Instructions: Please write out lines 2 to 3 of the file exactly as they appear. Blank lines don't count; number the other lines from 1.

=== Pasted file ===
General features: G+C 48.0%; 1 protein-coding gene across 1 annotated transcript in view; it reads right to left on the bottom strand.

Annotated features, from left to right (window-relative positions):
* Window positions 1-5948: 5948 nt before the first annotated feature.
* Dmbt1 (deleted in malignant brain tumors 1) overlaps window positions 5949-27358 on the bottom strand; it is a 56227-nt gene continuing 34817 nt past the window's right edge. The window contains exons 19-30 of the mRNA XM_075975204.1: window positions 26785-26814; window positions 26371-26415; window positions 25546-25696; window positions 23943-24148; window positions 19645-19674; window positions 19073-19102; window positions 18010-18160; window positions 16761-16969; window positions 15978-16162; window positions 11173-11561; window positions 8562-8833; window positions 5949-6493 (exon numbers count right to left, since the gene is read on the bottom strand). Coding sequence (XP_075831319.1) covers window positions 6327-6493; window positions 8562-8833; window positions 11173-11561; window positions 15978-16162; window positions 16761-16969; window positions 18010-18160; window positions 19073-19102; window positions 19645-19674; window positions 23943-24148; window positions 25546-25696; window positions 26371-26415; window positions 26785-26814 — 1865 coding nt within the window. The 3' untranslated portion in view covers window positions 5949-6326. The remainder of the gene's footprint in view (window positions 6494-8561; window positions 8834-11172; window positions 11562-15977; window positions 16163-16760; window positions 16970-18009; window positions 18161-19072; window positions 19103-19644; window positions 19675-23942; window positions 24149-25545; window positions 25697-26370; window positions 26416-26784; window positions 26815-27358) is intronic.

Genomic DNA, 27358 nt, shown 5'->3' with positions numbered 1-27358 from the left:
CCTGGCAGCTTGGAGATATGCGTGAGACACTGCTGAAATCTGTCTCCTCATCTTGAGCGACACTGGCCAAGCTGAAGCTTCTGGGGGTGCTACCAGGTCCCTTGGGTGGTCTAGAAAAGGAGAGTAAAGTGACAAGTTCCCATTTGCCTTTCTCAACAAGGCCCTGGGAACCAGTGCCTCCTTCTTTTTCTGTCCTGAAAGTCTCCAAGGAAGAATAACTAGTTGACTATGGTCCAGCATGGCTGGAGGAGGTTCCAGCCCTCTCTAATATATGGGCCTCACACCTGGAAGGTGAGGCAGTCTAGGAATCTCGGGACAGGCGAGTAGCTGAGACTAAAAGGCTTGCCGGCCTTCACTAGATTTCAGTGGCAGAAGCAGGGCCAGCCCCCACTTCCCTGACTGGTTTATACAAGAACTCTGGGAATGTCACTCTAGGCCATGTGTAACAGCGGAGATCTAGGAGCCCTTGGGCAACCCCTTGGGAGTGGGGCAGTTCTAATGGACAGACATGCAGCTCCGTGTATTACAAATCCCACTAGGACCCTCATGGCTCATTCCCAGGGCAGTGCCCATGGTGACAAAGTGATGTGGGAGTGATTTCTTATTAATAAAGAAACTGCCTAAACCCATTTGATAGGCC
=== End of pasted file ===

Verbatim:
Annotated features, from left to right (window-relative positions):
* Window positions 1-5948: 5948 nt before the first annotated feature.